“Lawyers volunteered to help, but I had to point out to them that either they were good lawyers, in which case they would have to keep saying, “You can’t publish that, it’s libellous,” or bad lawyers, ignorant of whether things were libellous or not. In either case, what use would they be? It was sad having to fight off so many well-intentioned offers of assistance, but I had to keep firmly in mind that what we were running was a pirate craft and we would not burden ourselves with conventional navigators and mates, however skilled and knowledgeable…”
Am I right in thinking that there were several attempts to revive Bananas (or something like it) throughout the 1980s?
Right up until fairly recently, there were those who believed fervently that exotic forms of flora could be encouraged to grow in the nexus formed by literature and counter-culture.
It may be true. But it seems unlikely.
And indeed that was always the problem with the so-called underground press: nice in theory, toxic in practice.
So we could also advance the notion that Bananas was responsible for what we did get in the end, the mind-numbingly stupid Modern Review. Which in turn inspired the monstrosity that was and is the Sunday Times Culture section, a sink-hole that’s done so much to undermine the sorts of adventurous writing that Bananas existed to champion.
If so… Oh the bitter irony.
Anyway. An Emma Tennant obituary can be found here:
In which your humble correspondent finds himself in agreement with Sir Ronald Harwood and essays a sublimely pointless gesture of solidarity
I’ve said it before and I’ll (probably have cause to) say it again: the political is the enemy of the creative. So it goes without saying that I agree with Sir Ronald Harwood’s recent comments on the state of British theatre. I don’t often go these days (my most recent expedition took me to Kenneth Branagh’s excruciatingly awful version of Osborne’s mediocre play, The Entertainer – but that’s another story for another time). When I do turn out and take one for the team, I usually come away feeling profoundly depressed.
And yes, I’m well aware that Branagh’s production wasn’t state-funded. Of course it wasn’t. Or at least not directly – but it breathed deeply of the miasma emanating from that particular swamp.
And it’s almost inevitable that state funding engenders certain insidious forms of deafness. Or worse, numbness.
Few of those making a tidy living at, say, The National Theatre, can even begin to imagine how exciting it might be to rebel against a tired and outdated consensus.
Sadly, it falls to marginalised artists with nothing to lose (and therefore, almost by definition, little influence) to point out that tiresome is as tiresome does.
There is a better way. No, really, Melvyn, there is.
In which we confirm that it is more profitable to explore hidden bypaths of knowledge than to tread the common highways
Had it appeared 30 years earlier, Pagan Mysteries in the Renaissance by Edgar Wind, published in 1958, might have become a hugely important book, not just in the field of Art History but in the (slightly) wider world of general aesthetics.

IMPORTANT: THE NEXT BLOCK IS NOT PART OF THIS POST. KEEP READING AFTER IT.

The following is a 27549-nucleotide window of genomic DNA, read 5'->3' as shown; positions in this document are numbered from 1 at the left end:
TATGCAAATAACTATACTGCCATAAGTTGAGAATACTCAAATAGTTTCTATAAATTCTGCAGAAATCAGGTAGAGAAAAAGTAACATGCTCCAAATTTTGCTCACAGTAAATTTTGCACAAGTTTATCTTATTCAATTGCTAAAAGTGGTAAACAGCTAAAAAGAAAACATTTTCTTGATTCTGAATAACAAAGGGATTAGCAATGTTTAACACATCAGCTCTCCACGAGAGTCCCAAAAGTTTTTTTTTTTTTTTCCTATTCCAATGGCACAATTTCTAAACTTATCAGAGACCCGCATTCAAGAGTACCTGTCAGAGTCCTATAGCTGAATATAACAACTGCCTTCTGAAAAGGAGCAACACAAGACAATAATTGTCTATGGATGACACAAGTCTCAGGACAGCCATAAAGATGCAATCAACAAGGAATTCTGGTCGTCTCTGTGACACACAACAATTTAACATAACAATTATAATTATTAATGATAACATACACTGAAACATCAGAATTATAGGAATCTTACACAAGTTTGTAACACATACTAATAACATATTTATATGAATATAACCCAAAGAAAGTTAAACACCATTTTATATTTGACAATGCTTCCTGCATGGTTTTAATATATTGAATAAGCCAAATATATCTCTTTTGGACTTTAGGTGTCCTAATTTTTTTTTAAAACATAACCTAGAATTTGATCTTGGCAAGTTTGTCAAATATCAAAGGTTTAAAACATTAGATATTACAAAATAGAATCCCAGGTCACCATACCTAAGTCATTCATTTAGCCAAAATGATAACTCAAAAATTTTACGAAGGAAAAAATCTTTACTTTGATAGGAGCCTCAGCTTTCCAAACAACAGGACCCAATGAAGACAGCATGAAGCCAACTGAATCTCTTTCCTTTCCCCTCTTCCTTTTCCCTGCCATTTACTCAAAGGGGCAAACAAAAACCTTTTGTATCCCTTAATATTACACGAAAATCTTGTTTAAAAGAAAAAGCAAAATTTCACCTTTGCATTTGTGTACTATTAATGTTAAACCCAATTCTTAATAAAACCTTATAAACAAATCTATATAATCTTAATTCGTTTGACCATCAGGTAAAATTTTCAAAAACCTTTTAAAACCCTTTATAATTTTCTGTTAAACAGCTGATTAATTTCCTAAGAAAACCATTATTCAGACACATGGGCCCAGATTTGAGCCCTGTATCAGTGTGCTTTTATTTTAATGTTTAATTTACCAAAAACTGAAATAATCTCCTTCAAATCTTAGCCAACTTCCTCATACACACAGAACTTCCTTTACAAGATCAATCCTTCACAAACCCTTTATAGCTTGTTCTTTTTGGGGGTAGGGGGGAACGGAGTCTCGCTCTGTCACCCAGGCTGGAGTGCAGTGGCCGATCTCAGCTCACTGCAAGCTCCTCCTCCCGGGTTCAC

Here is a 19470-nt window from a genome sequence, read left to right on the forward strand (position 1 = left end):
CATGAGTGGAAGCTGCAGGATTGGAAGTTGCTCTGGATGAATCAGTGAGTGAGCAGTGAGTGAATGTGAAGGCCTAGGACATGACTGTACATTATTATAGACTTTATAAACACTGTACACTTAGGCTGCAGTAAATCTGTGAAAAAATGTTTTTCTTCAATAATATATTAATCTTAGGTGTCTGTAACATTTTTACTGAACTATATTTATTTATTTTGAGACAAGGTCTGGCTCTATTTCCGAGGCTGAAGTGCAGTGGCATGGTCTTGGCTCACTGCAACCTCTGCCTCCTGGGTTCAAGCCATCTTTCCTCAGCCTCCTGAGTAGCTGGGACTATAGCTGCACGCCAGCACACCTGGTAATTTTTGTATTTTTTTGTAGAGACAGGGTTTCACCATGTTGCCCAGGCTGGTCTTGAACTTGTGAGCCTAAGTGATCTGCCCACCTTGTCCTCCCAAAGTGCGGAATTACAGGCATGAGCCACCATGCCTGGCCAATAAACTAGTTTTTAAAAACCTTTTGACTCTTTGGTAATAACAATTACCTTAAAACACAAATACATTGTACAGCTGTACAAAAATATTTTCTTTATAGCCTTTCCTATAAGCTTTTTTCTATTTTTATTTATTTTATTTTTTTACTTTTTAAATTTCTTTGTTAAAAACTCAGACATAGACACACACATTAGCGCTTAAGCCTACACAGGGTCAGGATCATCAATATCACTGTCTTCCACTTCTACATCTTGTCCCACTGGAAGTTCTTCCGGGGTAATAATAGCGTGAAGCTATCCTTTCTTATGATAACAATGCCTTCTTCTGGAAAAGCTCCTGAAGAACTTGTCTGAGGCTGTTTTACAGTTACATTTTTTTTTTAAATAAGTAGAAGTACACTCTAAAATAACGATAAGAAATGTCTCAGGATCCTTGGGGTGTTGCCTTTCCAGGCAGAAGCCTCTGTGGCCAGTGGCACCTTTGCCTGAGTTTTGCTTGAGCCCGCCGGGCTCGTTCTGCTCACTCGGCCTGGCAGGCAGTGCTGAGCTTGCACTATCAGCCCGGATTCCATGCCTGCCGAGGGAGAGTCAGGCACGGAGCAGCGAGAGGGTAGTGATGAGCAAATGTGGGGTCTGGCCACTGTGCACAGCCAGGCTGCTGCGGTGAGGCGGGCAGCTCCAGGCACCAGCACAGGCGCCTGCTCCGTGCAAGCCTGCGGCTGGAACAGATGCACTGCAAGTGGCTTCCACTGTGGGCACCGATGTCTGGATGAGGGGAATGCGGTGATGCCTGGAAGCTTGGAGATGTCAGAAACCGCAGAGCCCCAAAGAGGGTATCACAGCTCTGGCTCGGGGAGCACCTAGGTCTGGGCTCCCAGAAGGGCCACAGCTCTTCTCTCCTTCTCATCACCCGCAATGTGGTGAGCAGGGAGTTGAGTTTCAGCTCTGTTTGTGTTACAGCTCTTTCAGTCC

Sadly, though, it arrived just as the English Cultural Revolution was hitting full swing (the paperback, for instance, was published in 1967). This was an era (and actually we’re still stuck in it) when anything that smacked of subtle complexity was routinely dismissed out of hand as just so much oppressively indulgent jiggery pokery.
And of course Pagan Mysteries seeks not just to elucidate but to re-evaluate subtle complexity.
There’s no immediate prospect of people rediscovering this book. But don’t despair. Its time will surely come (again). And in fact, in that respect, it’s somewhat self-reflexive. In passages like this one, it seems almost to evoke the mechanism by which this sort of resurrection might come to pass.
Not that this is really a hidden by-path:
The belief that because a thing is not stressed it must be important is not entirely without merit, but it can lead to exegetic madness. Gibbon ridiculed a faith which taught its adherents that a “contradictory doctrine must be divine since no man alive could have thought of inventing it.” By the same token it is a prejudice to assume that a thing must be central because it looks marginal. Yet, the supposition that some things which look marginal may be central is one of those judicious reflections that rarely fail to open up new fields of knowledge because they introduce a change of focus.
Not only is it true that great discoveries have generally “centred” on the “fringes” of knowledge but the very progress of knowledge may be regarded as a persistent shift of centre. In Cusanus and Pico, a sharp instinctive awareness of the rule, that any given knowledge may be transcended, was condensed into a mystical superstition: a belief that all important truths are cryptic. But from this bleak, retardative axiom of faith, perhaps the most perilous vestige of Neoplatonism, they drew a prophetic rule of learning: that it is more profitable to explore hidden bypaths of knowledge than to tread the common highways. Enlightenment and obscurantism are tightly linked in the method of docta ignorantia.